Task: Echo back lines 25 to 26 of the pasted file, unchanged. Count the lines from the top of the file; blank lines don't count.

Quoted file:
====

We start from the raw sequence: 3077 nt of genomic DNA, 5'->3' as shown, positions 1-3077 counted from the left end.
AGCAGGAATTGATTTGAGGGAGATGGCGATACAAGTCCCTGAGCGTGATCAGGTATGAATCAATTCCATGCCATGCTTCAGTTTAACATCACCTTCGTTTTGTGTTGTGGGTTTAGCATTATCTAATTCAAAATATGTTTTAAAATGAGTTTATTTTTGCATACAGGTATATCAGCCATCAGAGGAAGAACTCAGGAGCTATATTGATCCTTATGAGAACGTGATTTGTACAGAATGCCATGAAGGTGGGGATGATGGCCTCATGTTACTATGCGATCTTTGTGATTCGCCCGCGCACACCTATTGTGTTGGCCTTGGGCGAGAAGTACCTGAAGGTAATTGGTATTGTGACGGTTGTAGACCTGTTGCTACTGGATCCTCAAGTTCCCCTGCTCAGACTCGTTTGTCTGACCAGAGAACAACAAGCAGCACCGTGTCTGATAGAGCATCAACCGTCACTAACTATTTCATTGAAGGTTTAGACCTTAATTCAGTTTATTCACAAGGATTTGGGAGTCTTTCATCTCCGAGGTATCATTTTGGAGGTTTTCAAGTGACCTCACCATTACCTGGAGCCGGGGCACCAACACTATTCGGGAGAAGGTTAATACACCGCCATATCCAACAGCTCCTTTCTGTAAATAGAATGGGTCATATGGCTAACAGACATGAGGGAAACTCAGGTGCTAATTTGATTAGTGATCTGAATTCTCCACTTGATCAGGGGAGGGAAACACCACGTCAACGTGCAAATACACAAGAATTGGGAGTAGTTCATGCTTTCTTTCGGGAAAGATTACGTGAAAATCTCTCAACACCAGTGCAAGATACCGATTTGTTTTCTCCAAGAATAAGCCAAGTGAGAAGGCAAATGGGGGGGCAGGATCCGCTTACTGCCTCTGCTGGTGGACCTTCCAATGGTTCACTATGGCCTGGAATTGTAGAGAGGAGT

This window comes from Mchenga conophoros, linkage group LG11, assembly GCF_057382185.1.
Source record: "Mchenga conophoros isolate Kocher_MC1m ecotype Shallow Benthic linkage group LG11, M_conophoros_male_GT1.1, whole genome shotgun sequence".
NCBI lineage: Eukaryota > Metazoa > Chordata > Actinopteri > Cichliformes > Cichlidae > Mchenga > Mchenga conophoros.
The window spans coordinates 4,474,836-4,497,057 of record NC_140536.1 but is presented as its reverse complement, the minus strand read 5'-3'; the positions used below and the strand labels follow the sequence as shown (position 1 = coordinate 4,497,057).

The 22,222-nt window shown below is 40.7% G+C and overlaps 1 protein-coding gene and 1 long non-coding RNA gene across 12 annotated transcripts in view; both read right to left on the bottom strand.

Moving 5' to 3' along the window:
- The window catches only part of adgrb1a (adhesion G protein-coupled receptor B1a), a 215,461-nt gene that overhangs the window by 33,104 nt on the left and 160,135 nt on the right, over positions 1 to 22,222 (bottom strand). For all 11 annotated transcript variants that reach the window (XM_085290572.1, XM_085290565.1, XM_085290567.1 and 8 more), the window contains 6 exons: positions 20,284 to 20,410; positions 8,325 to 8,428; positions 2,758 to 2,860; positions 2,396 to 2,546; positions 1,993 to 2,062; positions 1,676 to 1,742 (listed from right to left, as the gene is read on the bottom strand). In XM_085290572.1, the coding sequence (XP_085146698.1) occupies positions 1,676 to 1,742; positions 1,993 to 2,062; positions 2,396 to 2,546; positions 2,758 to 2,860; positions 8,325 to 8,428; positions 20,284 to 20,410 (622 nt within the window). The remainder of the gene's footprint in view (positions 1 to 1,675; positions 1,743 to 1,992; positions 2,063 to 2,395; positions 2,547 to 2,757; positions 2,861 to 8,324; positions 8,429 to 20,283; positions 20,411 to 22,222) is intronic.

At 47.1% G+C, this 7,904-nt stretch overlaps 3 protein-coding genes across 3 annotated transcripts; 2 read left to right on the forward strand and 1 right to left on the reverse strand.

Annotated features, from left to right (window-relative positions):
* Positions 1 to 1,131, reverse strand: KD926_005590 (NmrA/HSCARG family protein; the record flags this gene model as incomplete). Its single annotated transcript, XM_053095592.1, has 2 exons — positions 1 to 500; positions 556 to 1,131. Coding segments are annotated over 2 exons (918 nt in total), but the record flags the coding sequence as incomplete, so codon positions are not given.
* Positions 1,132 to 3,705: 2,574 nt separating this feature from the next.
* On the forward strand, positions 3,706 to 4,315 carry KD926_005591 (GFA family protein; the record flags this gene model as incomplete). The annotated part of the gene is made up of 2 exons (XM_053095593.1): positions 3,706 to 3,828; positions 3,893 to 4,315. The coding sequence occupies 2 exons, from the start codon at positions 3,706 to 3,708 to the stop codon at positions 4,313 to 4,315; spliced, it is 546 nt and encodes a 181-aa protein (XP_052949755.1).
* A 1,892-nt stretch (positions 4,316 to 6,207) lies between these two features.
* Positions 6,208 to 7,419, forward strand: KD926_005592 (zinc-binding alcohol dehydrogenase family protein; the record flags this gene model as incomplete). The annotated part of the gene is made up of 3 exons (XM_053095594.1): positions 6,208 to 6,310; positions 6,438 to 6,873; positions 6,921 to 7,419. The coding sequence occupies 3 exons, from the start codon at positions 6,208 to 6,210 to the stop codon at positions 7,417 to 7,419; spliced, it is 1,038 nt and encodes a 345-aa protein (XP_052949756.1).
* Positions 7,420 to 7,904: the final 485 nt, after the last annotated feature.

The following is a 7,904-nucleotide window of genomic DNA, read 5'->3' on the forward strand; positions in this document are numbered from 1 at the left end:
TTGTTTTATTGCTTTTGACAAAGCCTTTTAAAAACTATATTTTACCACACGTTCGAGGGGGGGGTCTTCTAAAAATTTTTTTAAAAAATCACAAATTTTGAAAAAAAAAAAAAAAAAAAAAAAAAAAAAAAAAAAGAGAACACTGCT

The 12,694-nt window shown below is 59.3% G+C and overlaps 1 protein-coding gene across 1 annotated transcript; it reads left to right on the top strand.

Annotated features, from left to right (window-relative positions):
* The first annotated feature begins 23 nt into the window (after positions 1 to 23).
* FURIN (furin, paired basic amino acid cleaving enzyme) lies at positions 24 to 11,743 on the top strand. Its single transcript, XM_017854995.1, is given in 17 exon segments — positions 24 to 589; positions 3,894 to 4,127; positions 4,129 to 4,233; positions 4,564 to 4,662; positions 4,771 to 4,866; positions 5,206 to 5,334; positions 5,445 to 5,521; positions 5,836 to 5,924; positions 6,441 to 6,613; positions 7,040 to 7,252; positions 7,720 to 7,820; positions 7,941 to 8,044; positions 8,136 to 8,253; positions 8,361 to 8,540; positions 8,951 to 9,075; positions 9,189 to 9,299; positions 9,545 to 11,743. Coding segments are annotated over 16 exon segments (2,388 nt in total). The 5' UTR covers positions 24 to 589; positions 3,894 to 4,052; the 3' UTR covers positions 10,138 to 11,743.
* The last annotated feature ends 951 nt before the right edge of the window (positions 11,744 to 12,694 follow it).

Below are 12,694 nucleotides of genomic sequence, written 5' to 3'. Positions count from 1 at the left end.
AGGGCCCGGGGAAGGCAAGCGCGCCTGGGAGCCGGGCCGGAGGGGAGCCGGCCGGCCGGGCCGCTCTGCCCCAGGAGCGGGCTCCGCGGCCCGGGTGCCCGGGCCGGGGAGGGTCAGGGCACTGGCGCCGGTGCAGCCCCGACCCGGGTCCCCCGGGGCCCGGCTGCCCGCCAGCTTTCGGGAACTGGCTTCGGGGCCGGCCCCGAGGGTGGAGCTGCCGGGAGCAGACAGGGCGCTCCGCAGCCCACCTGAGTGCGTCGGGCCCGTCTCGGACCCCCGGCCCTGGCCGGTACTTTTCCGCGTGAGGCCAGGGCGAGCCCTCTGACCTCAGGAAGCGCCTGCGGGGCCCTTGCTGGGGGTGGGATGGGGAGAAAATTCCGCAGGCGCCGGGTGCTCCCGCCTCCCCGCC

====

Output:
Below are 12,694 nucleotides of genomic sequence, written 5' to 3'. Positions count from 1 at the left end.
AGGGCCCGGGGAAGGCAAGCGCGCCTGGGAGCCGGGCCGGAGGGGAGCCGGCCGGCCGGGCCGCTCTGCCCCAGGAGCGGGCTCCGCGGCCCGGGTGCCCGGGCCGGGGAGGGTCAGGGCACTGGCGCCGGTGCAGCCCCGACCCGGGTCCCCCGGGGCCCGGCTGCCCGCCAGCTTTCGGGAACTGGCTTCGGGGCCGGCCCCGAGGGTGGAGCTGCCGGGAGCAGACAGGGCGCTCCGCAGCCCACCTGAGTGCGTCGGGCCCGTCTCGGACCCCCGGCCCTGGCCGGTACTTTTCCGCGTGAGGCCAGGGCGAGCCCTCTGACCTCAGGAAGCGCCTGCGGGGCCCTTGCTGGGGGTGGGATGGGGAGAAAATTCCGCAGGCGCCGGGTGCTCCCGCCTCCCCGCC